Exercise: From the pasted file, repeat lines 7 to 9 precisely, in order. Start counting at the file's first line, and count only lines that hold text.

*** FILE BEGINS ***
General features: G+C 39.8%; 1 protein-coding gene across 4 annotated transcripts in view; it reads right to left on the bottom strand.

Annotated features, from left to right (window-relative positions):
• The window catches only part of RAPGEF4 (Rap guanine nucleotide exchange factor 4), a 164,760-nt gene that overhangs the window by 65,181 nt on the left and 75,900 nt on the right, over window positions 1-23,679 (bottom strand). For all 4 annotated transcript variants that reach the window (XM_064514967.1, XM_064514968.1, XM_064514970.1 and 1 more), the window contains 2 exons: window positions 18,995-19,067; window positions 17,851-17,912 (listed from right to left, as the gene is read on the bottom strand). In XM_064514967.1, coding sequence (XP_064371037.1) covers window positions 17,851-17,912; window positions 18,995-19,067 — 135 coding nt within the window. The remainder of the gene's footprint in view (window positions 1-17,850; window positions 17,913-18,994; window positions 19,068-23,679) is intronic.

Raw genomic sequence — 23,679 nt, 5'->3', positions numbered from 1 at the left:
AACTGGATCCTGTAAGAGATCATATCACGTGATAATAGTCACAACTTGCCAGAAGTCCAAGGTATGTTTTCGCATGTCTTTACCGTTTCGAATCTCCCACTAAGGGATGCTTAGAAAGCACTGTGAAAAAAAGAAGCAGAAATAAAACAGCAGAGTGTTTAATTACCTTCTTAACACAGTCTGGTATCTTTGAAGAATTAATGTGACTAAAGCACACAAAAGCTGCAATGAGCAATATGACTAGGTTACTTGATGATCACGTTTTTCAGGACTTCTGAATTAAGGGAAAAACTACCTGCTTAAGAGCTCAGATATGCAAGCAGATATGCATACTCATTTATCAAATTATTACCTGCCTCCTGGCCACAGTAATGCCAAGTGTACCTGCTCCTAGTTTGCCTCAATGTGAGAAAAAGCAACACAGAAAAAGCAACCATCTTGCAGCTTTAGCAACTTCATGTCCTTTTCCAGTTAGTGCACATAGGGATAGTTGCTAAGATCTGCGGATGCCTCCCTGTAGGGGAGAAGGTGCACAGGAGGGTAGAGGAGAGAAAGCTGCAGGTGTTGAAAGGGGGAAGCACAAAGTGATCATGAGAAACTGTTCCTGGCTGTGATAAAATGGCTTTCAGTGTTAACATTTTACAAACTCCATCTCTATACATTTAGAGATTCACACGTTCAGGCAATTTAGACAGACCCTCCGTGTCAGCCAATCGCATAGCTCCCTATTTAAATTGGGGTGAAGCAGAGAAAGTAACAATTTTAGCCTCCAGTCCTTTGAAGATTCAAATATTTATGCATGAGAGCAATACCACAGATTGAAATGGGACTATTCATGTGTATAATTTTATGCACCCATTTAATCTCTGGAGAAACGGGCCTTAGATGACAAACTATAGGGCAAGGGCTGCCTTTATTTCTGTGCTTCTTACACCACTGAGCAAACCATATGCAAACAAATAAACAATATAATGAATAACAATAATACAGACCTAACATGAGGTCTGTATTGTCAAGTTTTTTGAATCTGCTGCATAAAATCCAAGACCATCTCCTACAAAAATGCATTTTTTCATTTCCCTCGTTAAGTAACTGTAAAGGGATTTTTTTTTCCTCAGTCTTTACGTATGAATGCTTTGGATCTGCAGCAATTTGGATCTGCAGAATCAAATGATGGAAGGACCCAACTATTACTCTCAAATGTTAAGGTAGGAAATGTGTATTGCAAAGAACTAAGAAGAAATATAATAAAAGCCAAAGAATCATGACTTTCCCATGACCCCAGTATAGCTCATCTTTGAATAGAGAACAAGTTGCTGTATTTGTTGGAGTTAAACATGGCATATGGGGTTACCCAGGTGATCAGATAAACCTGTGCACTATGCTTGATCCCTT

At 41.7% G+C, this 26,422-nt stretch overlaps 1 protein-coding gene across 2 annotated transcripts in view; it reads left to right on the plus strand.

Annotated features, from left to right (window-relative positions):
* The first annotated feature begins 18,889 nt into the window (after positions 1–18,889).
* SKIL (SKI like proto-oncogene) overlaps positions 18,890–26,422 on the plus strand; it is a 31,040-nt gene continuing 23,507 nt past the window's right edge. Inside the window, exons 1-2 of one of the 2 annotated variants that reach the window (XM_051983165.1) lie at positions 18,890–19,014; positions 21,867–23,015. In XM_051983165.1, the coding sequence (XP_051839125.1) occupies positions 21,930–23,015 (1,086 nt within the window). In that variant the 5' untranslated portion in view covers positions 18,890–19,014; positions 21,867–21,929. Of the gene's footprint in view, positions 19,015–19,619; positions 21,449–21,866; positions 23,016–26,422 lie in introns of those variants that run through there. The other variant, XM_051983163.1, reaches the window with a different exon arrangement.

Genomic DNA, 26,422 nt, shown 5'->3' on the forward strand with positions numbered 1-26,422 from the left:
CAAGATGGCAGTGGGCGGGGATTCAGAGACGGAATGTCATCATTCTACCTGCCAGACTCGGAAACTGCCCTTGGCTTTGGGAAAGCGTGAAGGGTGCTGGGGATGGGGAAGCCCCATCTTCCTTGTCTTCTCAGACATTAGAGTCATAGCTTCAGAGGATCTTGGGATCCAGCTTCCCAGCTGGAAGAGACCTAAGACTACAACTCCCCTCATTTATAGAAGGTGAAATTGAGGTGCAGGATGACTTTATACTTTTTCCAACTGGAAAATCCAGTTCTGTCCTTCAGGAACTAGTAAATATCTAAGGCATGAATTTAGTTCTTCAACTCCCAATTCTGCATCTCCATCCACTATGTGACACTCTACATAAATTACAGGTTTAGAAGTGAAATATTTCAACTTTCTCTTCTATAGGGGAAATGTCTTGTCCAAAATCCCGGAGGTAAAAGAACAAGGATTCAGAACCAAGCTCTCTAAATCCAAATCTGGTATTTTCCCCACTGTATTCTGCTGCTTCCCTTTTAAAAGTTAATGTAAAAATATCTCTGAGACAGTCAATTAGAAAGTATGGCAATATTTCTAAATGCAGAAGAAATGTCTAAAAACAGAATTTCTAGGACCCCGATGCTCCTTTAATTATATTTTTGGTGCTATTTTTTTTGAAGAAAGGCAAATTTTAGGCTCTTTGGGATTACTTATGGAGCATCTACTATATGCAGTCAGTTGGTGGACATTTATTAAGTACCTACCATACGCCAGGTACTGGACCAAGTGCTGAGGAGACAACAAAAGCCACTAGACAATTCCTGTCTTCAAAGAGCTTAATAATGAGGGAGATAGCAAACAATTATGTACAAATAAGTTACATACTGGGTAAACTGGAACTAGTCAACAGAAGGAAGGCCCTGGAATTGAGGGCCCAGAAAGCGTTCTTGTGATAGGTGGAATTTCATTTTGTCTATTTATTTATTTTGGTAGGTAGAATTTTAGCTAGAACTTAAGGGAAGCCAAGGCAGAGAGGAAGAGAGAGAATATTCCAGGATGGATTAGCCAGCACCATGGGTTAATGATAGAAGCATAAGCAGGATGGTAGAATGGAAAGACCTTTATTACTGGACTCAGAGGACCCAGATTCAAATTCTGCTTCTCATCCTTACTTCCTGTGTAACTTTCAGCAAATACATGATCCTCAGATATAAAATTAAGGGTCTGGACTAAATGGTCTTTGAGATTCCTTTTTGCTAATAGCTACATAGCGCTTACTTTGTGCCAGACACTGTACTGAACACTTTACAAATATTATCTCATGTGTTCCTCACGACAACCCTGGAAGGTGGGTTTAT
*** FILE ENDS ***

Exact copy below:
Annotated features, from left to right (window-relative positions):
* The first annotated feature begins 18,889 nt into the window (after positions 1–18,889).
* SKIL (SKI like proto-oncogene) overlaps positions 18,890–26,422 on the plus strand; it is a 31,040-nt gene continuing 23,507 nt past the window's right edge. Inside the window, exons 1-2 of one of the 2 annotated variants that reach the window (XM_051983165.1) lie at positions 18,890–19,014; positions 21,867–23,015. In XM_051983165.1, the coding sequence (XP_051839125.1) occupies positions 21,930–23,015 (1,086 nt within the window). In that variant the 5' untranslated portion in view covers positions 18,890–19,014; positions 21,867–21,929. Of the gene's footprint in view, positions 19,015–19,619; positions 21,449–21,866; positions 23,016–26,422 lie in introns of those variants that run through there. The other variant, XM_051983163.1, reaches the window with a different exon arrangement.